Plex Gets iOS 7 Update
My Must-Have iPad Apps, 2013 Edition
Reeder 2.1 Released with Themes, Reading List Support, Fixes
Tweetbot 3.2 Brings Night Theme, Account Reordering and Quick Switching
The Larger iPhone
Marco Arment has posted some mockups of what a larger, 4.94-inch iPhone may look like:
The theory is easy to understand: perform John Gruber’s Mini-predicting math backwards. The iPad Mini uses iPhone 3GS-density screens at iPad resolution. What if an iPhone Plus used Retina iPad screens with iPhone 5 resolution, keeping the rest of the design sized like an iPhone 5?
Later in the post:
An iPhone Plus almost as big as a Galaxy Note isn’t ideal for many people, but it doesn’t need to be quite that large to accommodate a 4.94” screen. It’s clear that other manufacturers have found designs and techniques to make larger-screened phones require smaller bezels. Apple could achieve similar results and shrink the “forehead” and “chin” even further, limited primarily by the size of the Home button and the desire to keep the forehead and chin equal height.
Max Rudberg proposed the same concept in early January:
This way, Apple would enter the “phablet” market2. There is obviously such a market, likely people who figure they can get something in between a phone and a tablet instead of having two separate devices. If they can enter a new market segment this easily, why shouldn’t they?
MacStories readers know that one-handed operation of an iPhone is a big deal for me. I don’t think I would be able to use a larger-than-iPhone-5 device comfortably with one hand; judging from my past (and brief) experiences with the Samsung Galaxy Note and S III, I would say an iPhone such as the one Photoshopped by Marco is not for me.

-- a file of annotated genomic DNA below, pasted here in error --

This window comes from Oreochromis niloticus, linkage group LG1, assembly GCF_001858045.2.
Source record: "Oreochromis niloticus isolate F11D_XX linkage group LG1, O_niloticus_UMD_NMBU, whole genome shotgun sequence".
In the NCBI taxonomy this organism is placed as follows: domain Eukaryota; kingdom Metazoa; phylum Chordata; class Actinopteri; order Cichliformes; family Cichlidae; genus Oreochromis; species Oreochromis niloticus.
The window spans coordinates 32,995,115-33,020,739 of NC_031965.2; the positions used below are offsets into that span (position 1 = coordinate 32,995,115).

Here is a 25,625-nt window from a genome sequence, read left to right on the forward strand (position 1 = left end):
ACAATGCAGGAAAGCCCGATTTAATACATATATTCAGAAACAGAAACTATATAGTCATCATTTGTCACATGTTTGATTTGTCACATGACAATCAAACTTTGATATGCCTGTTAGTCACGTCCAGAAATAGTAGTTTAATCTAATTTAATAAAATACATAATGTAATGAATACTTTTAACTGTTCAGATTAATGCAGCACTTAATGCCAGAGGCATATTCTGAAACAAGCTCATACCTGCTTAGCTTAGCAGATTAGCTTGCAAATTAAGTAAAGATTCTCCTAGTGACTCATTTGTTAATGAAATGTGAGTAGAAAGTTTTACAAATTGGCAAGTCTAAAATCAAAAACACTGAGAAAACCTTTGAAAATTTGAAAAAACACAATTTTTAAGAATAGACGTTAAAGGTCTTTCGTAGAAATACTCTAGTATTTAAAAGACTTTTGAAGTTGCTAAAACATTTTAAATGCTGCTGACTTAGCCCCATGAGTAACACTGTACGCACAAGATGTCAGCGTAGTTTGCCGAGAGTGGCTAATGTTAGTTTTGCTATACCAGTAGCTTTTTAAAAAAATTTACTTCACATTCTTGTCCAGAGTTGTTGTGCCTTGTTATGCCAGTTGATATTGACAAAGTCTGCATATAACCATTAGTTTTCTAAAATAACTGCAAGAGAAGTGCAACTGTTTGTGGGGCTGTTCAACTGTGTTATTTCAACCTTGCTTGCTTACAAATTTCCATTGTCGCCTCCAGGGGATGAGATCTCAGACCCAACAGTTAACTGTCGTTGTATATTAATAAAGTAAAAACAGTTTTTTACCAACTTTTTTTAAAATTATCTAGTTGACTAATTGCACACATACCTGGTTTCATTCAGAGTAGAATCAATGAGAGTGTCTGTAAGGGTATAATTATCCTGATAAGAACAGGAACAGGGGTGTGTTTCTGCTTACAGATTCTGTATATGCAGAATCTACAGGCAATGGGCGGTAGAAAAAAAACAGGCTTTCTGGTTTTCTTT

However, the point I’ve made in the past on Twitter still holds true: there’s a market of consumers who like smartphones with bigger screens. Now, Apple and Samsung are two profoundly different companies also in the way they spend advertising dollars. From what I see here in Italy, I can say Samsung’s marketing push for the Galaxy line-up has been huge, and it’s clear how the company’s handset business is growing. These days, when I’m not seeing an iPhone, I’m seeing a Galaxy device.
The question is whether those Samsung devices could have been iPhones sold by Apple. Is Samsung selling Galaxies because the carriers have an interest in pushing those more to consumers? Are people buying Galaxies because they “hate” Apple? Is Samsung doing well thanks to advertising? Or could it be that some people actually like the idea of a bigger smartphone that’s not a tablet or a computer?
I don’t know the answer, but I’m fairly certain these are questions folks at Apple are asking themselves too. So I’m going to relay the same example again: several friends of mine told me how they ended up choosing a Galaxy Note (which to me looks ridiculously huge) because it allowed them to comfortably “watch movies” and “read” in a screen bigger than an iPhone, bought on contract and therefore “virtually” cheaper than a MacBook. The reason they were not using a computer to do those tasks? They just didn’t want to anymore.
Like I said, I don’t know if the rumors are true, I don’t know if there’s an Apple market for iPhones in between an iPhone 5 and iPad mini, and I don’t think I’d buy one. But if I were to buy that theory, I’d say Marco’s ideas make sense.